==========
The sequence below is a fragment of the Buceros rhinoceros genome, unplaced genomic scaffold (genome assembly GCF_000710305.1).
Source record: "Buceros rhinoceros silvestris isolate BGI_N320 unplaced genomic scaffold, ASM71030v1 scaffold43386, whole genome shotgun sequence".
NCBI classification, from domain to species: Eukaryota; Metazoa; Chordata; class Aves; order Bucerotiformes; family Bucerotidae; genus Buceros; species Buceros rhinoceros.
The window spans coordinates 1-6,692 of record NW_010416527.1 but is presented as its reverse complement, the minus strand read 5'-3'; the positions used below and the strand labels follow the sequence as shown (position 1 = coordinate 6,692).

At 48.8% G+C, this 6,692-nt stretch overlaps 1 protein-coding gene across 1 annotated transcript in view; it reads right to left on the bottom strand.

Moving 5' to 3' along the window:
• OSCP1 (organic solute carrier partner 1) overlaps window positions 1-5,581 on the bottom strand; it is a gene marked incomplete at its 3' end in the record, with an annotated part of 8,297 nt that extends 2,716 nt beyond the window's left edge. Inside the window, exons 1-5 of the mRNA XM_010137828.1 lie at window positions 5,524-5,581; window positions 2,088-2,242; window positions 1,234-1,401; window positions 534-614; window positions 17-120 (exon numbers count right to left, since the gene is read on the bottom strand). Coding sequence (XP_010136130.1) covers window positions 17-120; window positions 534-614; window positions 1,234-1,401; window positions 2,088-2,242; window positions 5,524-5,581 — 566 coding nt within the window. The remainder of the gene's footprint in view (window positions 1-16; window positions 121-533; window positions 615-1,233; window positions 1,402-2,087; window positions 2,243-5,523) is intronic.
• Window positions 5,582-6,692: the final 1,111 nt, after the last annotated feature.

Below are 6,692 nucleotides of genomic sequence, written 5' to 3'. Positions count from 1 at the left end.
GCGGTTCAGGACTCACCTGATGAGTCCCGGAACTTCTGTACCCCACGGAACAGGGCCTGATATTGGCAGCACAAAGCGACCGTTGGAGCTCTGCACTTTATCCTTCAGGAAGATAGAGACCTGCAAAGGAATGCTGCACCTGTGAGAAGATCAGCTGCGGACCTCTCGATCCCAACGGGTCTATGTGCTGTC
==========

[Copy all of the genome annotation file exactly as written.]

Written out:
The sequence below is a fragment of the Buceros rhinoceros genome, unplaced genomic scaffold (genome assembly GCF_000710305.1).
Source record: "Buceros rhinoceros silvestris isolate BGI_N320 unplaced genomic scaffold, ASM71030v1 scaffold43386, whole genome shotgun sequence".
NCBI classification, from domain to species: Eukaryota; Metazoa; Chordata; class Aves; order Bucerotiformes; family Bucerotidae; genus Buceros; species Buceros rhinoceros.
The window spans coordinates 1-6,692 of record NW_010416527.1 but is presented as its reverse complement, the minus strand read 5'-3'; the positions used below and the strand labels follow the sequence as shown (position 1 = coordinate 6,692).

At 48.8% G+C, this 6,692-nt stretch overlaps 1 protein-coding gene across 1 annotated transcript in view; it reads right to left on the bottom strand.

Moving 5' to 3' along the window:
• OSCP1 (organic solute carrier partner 1) overlaps window positions 1-5,581 on the bottom strand; it is a gene marked incomplete at its 3' end in the record, with an annotated part of 8,297 nt that extends 2,716 nt beyond the window's left edge. Inside the window, exons 1-5 of the mRNA XM_010137828.1 lie at window positions 5,524-5,581; window positions 2,088-2,242; window positions 1,234-1,401; window positions 534-614; window positions 17-120 (exon numbers count right to left, since the gene is read on the bottom strand). Coding sequence (XP_010136130.1) covers window positions 17-120; window positions 534-614; window positions 1,234-1,401; window positions 2,088-2,242; window positions 5,524-5,581 — 566 coding nt within the window. The remainder of the gene's footprint in view (window positions 1-16; window positions 121-533; window positions 615-1,233; window positions 1,402-2,087; window positions 2,243-5,523) is intronic.
• Window positions 5,582-6,692: the final 1,111 nt, after the last annotated feature.

Below are 6,692 nucleotides of genomic sequence, written 5' to 3'. Positions count from 1 at the left end.
GCGGTTCAGGACTCACCTGATGAGTCCCGGAACTTCTGTACCCCACGGAACAGGGCCTGATATTGGCAGCACAAAGCGACCGTTGGAGCTCTGCACTTTATCCTTCAGGAAGATAGAGACCTGCAAAGGAATGCTGCACCTGTGAGAAGATCAGCTGCGGACCTCTCGATCCCAACGGGTCTATGTGCTGTC